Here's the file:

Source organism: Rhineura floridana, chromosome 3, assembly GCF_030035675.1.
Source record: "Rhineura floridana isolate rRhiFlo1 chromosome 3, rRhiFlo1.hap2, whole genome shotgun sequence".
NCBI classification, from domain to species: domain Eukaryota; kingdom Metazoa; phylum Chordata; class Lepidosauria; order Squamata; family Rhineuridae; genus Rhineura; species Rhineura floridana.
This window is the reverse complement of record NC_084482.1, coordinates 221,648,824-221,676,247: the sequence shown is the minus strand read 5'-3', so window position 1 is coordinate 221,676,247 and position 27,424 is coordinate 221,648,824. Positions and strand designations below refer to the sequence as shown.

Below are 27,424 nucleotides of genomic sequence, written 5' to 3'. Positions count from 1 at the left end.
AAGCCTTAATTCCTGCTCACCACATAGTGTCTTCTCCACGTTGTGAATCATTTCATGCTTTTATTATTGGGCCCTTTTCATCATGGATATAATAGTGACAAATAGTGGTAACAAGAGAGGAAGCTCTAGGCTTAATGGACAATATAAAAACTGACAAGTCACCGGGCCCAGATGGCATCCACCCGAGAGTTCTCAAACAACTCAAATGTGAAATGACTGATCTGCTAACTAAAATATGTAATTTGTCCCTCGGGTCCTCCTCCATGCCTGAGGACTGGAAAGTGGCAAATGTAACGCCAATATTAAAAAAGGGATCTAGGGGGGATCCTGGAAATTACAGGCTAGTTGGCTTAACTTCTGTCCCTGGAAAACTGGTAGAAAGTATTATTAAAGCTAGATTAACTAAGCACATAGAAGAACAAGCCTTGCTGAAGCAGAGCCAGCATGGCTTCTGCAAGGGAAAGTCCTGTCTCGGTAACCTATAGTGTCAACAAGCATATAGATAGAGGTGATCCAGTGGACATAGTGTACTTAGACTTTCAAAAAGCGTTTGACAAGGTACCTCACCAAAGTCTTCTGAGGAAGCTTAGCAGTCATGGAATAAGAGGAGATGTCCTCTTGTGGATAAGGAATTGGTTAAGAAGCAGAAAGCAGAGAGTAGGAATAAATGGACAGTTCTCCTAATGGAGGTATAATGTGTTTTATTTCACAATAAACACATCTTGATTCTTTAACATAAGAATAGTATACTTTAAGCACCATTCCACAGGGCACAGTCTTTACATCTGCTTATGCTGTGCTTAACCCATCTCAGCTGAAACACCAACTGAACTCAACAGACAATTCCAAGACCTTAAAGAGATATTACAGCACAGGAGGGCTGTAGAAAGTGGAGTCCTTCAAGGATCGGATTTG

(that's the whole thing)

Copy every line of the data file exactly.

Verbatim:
Source organism: Rhineura floridana, chromosome 3, assembly GCF_030035675.1.
Source record: "Rhineura floridana isolate rRhiFlo1 chromosome 3, rRhiFlo1.hap2, whole genome shotgun sequence".
NCBI classification, from domain to species: domain Eukaryota; kingdom Metazoa; phylum Chordata; class Lepidosauria; order Squamata; family Rhineuridae; genus Rhineura; species Rhineura floridana.
This window is the reverse complement of record NC_084482.1, coordinates 221,648,824-221,676,247: the sequence shown is the minus strand read 5'-3', so window position 1 is coordinate 221,676,247 and position 27,424 is coordinate 221,648,824. Positions and strand designations below refer to the sequence as shown.

Below are 27,424 nucleotides of genomic sequence, written 5' to 3'. Positions count from 1 at the left end.
AAGCCTTAATTCCTGCTCACCACATAGTGTCTTCTCCACGTTGTGAATCATTTCATGCTTTTATTATTGGGCCCTTTTCATCATGGATATAATAGTGACAAATAGTGGTAACAAGAGAGGAAGCTCTAGGCTTAATGGACAATATAAAAACTGACAAGTCACCGGGCCCAGATGGCATCCACCCGAGAGTTCTCAAACAACTCAAATGTGAAATGACTGATCTGCTAACTAAAATATGTAATTTGTCCCTCGGGTCCTCCTCCATGCCTGAGGACTGGAAAGTGGCAAATGTAACGCCAATATTAAAAAAGGGATCTAGGGGGGATCCTGGAAATTACAGGCTAGTTGGCTTAACTTCTGTCCCTGGAAAACTGGTAGAAAGTATTATTAAAGCTAGATTAACTAAGCACATAGAAGAACAAGCCTTGCTGAAGCAGAGCCAGCATGGCTTCTGCAAGGGAAAGTCCTGTCTCGGTAACCTATAGTGTCAACAAGCATATAGATAGAGGTGATCCAGTGGACATAGTGTACTTAGACTTTCAAAAAGCGTTTGACAAGGTACCTCACCAAAGTCTTCTGAGGAAGCTTAGCAGTCATGGAATAAGAGGAGATGTCCTCTTGTGGATAAGGAATTGGTTAAGAAGCAGAAAGCAGAGAGTAGGAATAAATGGACAGTTCTCCTAATGGAGGTATAATGTGTTTTATTTCACAATAAACACATCTTGATTCTTTAACATAAGAATAGTATACTTTAAGCACCATTCCACAGGGCACAGTCTTTACATCTGCTTATGCTGTGCTTAACCCATCTCAGCTGAAACACCAACTGAACTCAACAGACAATTCCAAGACCTTAAAGAGATATTACAGCACAGGAGGGCTGTAGAAAGTGGAGTCCTTCAAGGATCGGATTTG